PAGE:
5 signs that you are not being a supportive spouse

A healthy relationship demands equal amounts of effort, dedication, trust, loyalty and support from the partners to make things work out for the long haul. Being supportive of each other, accepting each other’s imperfections and eccentricities, and having each other’s back no matter what helps us to know that we are in a safe relationship. We may look at our partner and feel that they are not supportive of us, but it is challenging to look inwards and assess our behavioural patterns to understand if we are being supportive of them. “How supportive are you choosing to be to your spouse today? Are you willing to offer support when you don’t feel it coming back? Please note that I am not inviting you to be a doormat because that wouldn’t be supportive to your spouse. What I am inviting is a willingness to take an honest look at how supportive you are being,” wrote Couples Coach Julia Woods. Here are five signs that we are not being a supportive spouse:

5 signs that you are not being a supportive spouse(Unsplash)

Minimising their feelings: When the spouse is upset or angry, we should be a good listener, instead of trying to ridicule them for feeling a certain way and try to minimise their feelings. Being dismissive of their difficult emotions is a toxic trait.

Not following through: Making promises and not following them can lead to frustration and resentment. We should make promises that are within our ability to be fulfilled. That way, we can match our words with actions and develop more trust and intimacy.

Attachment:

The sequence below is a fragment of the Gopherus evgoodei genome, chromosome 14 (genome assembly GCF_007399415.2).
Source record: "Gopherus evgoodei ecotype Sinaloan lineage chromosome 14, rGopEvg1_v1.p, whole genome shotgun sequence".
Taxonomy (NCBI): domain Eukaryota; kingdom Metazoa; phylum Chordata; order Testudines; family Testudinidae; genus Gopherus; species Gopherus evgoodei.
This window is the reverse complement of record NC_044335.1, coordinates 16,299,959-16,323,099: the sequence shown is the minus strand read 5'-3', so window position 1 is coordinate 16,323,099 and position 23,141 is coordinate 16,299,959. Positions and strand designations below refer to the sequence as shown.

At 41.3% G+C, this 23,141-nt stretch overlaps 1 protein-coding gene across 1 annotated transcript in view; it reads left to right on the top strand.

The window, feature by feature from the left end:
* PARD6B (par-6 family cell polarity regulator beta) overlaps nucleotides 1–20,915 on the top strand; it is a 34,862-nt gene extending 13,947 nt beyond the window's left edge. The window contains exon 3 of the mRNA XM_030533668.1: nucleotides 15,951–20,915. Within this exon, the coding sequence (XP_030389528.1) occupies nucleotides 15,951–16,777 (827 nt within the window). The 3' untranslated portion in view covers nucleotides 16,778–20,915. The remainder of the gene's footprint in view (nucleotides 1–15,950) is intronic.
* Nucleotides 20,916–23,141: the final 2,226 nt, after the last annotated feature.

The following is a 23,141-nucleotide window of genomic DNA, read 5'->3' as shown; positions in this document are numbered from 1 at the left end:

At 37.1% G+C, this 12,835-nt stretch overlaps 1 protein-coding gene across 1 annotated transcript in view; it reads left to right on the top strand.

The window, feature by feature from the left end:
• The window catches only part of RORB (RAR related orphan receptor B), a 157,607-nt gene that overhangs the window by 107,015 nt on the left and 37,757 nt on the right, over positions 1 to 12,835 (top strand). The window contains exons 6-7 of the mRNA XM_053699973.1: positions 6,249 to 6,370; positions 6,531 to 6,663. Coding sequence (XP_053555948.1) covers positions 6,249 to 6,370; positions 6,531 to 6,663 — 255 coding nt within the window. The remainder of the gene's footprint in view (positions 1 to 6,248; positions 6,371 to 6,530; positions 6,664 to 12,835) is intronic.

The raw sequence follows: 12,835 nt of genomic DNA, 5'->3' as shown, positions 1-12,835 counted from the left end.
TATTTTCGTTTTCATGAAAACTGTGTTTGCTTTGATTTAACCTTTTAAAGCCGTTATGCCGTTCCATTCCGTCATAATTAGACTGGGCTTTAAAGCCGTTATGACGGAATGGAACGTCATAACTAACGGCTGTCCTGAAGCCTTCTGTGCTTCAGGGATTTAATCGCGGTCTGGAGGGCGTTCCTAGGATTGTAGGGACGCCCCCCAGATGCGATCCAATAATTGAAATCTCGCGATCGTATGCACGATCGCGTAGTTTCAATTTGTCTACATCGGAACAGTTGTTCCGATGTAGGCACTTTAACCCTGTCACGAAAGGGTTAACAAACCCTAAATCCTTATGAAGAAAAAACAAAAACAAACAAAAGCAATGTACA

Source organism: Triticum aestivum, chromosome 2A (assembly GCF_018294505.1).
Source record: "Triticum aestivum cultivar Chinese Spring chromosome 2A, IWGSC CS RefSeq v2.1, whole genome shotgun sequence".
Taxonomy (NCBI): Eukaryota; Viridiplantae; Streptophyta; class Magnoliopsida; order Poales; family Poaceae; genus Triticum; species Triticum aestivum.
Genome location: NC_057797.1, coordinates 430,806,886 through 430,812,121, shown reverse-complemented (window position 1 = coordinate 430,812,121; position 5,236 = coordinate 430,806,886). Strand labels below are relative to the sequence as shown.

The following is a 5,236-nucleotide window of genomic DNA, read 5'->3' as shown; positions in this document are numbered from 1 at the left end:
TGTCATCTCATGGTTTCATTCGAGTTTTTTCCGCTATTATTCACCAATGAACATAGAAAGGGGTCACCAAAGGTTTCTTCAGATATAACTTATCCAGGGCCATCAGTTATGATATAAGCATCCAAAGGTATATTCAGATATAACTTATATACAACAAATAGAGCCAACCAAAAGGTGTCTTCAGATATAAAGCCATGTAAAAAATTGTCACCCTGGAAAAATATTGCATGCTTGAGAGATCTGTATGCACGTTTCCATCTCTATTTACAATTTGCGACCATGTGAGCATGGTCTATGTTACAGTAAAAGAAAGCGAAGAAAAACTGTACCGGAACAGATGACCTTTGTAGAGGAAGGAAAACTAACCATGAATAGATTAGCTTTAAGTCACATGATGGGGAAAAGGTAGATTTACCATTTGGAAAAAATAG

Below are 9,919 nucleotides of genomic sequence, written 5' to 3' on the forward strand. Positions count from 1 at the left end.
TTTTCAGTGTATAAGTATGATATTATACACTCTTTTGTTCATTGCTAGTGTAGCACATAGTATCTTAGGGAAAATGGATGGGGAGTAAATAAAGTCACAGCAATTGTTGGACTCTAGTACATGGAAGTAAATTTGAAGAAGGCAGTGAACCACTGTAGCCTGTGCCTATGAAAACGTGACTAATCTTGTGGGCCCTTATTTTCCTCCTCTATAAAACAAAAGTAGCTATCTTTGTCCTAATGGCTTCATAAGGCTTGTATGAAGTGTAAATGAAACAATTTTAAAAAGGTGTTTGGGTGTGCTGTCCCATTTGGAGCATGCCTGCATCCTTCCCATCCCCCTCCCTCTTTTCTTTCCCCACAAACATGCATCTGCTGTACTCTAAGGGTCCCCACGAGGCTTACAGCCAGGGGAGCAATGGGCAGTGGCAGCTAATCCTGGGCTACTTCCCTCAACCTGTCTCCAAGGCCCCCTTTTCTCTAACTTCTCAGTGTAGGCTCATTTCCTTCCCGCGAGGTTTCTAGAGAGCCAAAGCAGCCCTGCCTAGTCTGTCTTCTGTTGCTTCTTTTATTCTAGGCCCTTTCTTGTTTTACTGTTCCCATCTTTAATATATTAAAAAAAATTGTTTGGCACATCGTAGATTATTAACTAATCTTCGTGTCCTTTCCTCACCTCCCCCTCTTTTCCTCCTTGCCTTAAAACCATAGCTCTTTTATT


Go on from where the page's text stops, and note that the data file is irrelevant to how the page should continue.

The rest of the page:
Not celebrating their wins: Being a spouse also means being their biggest cheerleader and being by them in their good and bad times. Celebrating their wins and appreciating their efforts help in boosting their morale and making them more confident.

Making everything about us: A relationship should be a space of equality and we should ensure to not make everything about us. We should be understanding in the relationship and try to invest time and energy in understanding them and their situations.

Avoiding difficult conversations: We should sit through difficult conversations and work as a team against the problem together. We should find solutions together, rather than seeing them as an enemy.

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